Davidson Discusses Global Organized Violence in Vision Lecture

Posted: November 27, 2013 at 5:02 am, Last Updated: December 3, 2013 at 6:16 am

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By Justin Lafreniere

Janine Davidson

Janine Davidson

In her Vision Series lecture, Janine Davidson, assistant professor in the School of Public Policy at George Mason University, will give insight into the changing and dangerous world of organized violence and discuss the uncertain and shifting boundaries of crime and war.

The lecture, Cracks in the Armor: How the Global Order and the Modern State Empower Organized Violence, will be given Monday, Dec. 2, 2013, at 7:15 p.m. in the Founders Hall Auditorium on George Mason’s Arlington Campus. The event is free and no tickets are required. An informal reception with light refreshments will follow the lecture.

Terrorist militias, gangs, pirates, drug cartels and cyber criminals defy a binary definition of the illegality of their actions, and yet present a great threat to personal, national and international security in the coming decades. Citing militia kidnappings paired with blatant offensive raids, the increased proliferation of military weapons and tactics in the illegal activities of drug cartels, and the impunity of pirates from legal or military retribution, Davidson sees the distinction between criminal acts and acts of war as problematic when it comes to dealing with organized violence.

Exploring these issues at the local, national and international levels, Davidson stresses that meaningful change against organized violence will be found in a questioning and possible realignment “of the proper roles and missions for law enforcement and military institutions.” She particularly emphasizes the necessity of adaptive models for both national and international bodies to maintain peace.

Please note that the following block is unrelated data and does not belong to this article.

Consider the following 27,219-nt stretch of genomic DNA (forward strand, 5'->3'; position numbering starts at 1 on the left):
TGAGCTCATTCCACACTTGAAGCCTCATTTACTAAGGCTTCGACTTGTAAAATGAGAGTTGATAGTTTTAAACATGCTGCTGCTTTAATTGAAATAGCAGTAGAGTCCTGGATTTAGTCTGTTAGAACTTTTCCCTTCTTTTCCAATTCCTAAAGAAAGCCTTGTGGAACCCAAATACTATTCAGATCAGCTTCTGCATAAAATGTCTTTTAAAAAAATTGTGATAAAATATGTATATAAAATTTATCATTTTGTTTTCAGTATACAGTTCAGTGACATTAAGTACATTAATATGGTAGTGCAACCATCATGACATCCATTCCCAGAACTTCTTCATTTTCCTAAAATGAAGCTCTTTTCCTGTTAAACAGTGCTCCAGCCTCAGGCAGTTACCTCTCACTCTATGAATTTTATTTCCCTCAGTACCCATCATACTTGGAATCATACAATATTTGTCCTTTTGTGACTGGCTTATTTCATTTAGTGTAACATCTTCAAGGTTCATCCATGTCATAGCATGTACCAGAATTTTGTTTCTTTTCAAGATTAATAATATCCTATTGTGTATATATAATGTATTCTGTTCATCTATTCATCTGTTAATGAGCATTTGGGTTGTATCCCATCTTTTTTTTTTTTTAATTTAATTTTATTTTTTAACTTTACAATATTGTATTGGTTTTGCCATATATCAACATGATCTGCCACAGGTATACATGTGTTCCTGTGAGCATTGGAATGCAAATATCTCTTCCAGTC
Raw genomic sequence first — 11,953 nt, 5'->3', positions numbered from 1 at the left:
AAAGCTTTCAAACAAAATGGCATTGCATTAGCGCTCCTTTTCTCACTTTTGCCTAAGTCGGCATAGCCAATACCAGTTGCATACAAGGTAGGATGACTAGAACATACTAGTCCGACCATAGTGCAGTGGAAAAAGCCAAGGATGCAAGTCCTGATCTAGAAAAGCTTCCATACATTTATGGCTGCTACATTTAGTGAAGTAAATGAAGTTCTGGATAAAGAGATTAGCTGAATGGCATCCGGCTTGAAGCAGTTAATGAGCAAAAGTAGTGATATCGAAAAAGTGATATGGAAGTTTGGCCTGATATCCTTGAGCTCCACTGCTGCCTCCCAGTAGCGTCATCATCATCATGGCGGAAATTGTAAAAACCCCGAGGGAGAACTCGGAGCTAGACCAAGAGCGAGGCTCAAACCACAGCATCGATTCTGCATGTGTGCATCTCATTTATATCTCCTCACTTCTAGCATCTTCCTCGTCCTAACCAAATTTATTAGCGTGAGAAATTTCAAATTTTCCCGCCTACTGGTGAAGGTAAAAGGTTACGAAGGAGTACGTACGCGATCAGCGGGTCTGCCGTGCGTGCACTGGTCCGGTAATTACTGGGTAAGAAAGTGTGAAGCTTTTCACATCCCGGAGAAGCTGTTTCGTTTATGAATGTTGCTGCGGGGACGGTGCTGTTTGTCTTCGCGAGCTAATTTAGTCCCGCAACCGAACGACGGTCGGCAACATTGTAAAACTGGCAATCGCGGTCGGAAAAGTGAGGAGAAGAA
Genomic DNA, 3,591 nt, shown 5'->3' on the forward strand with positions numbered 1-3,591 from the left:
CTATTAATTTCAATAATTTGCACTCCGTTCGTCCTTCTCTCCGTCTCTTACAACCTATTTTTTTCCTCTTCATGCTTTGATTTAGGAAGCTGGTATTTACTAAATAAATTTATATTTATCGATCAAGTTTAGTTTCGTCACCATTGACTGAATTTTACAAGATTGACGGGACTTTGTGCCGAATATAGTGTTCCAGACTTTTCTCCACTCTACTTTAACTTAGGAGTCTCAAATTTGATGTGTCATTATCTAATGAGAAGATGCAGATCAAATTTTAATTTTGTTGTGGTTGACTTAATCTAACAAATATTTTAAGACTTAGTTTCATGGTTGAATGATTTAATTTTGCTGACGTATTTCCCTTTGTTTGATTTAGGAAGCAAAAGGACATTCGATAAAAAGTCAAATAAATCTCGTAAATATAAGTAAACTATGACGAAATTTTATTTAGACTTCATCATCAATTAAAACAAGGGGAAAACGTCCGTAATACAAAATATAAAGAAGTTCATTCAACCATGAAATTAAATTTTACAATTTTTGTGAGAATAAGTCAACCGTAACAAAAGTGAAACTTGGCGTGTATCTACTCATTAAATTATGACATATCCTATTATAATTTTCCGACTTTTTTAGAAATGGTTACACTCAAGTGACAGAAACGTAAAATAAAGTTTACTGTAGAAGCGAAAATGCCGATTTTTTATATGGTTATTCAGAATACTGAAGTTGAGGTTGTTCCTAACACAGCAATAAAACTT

The “crime-war gap” designed to promote stability and liberty, Davidson argues, prevents national security and international organizations from effectively managing the growing crisis of groups committing organized and destabilizing acts of violence. “What makes the problem more confounding is that some of our legal or institutional solutions may have negative consequences of their own, with respect to individual liberty or government oversight,” Davidson says.

Davidson received her PhD in international studies from the University of South Carolina. At Mason, she teaches courses on national security, civil-military relations and public policy, among other topics. She began her career as a pilot, flying C-17 and C-130 cargo aircraft in combat support and humanitarian operations in the Middle East, Asia and Europe, and served as a pilot instructor at the Air Force Academy. From 2009 to 2012, she served as the Department of Defense’s deputy assistant secretary of defense for plans and received the 2012 Secretary of Defense Medal for Outstanding Public Service.

In 2013, she was appointed by President Obama to serve as a member of the National Commission on the Structure of the Air Force. She formerly taught at Davidson College and held several other private-sector positions. Her book, “Lifting the Fog of Peace: How Americans Learned to Fight Modern War,” was published by the University of Michigan Press in 2010. She has published articles relating to national security decision-making and defense strategy in the journals Presidential Studies Quarterly and Building Peace and Foreign Affairs, among others.

Write to Robin Herron at rherron@gmu.edu

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